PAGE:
Hot Weather Risks
As the summers are approaching and the tempratures have started to rise,so it will have its effects on our bodies.In order to perform our duties safely and efficiently we need to understand this change in weather and acknowledge the effects and risks associated with it. Because if we are mindful of the fact that our bodies need to adapt with this change only then we shall be able to do requisite measures to counter it. I will not be discussing the risks associated to ground/air crew specifically but some general topics will be covered which apply to all of us working on the bases.Risks from hot weather include:
Burning of the skin
This is the loss of water from the body, and with it important blood salts like potassium and sodium which play a vital role in the function of organs such as the kidneys, brain and heart.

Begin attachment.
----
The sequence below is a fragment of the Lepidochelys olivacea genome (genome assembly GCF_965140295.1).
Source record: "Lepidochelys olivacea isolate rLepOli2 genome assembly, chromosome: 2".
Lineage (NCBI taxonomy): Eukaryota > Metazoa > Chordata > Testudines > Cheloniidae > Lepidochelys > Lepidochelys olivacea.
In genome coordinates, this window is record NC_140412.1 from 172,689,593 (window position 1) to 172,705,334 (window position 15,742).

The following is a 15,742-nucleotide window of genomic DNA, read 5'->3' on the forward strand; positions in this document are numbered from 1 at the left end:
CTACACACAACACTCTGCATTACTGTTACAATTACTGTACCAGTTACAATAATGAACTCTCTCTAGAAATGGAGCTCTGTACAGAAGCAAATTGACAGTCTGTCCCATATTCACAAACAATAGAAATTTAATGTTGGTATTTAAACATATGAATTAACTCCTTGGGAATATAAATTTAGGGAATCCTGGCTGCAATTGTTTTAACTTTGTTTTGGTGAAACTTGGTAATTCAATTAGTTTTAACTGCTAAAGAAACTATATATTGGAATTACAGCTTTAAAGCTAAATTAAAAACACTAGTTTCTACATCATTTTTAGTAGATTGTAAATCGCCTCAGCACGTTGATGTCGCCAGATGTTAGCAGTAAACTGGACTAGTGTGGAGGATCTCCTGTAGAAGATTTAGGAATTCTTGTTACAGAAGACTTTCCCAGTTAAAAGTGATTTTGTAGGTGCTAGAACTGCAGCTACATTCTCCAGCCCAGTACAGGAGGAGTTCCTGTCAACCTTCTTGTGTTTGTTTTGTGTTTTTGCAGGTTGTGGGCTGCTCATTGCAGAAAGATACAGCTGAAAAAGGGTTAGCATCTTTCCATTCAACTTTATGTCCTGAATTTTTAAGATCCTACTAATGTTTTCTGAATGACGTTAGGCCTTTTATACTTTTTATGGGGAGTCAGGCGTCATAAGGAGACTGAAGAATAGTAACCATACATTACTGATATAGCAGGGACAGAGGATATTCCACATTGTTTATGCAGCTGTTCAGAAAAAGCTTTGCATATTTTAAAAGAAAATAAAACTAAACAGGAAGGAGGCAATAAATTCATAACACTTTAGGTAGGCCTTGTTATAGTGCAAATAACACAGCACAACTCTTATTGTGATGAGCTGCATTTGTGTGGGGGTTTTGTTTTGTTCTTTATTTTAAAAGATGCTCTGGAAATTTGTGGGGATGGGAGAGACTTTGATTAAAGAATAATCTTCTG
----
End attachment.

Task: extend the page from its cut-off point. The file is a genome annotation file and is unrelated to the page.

It can lead to confusion, lethargy and problems with breathing and heart rate. Production of urine and sweat decreases to conserve fluid.
Under normal circumstances the sweat we produce when we get hot keeps us cool when it evaporates from the surface of our skin. However, on extremely hot days, when we become dehydrated, or when we over-exert ourselves, this system can fail, and body temperature can start to climb to dangerous levels. This leads to heat stroke or exhaustion. This can cause headaches, dizziness and muscle cramps, but it can also be life-threatening.
Heat stroke is particularly dangerous because symptoms can come on very rapidly, and - unless you are watching for the signs - with very little warning.
Not only is sunburn painful, it can accelerate the ageing process, and increase the risk of skin cancer, including the potentially fatal form, melanoma.
Your body is affected by the temperature of the environment around you, resulting in the following as it rises :
Ambient temp: 20 ° C (68F) Comfortable. Heart rate normal.
25 ° C (77F) Light sweating.
Please join StudyMode to read the full document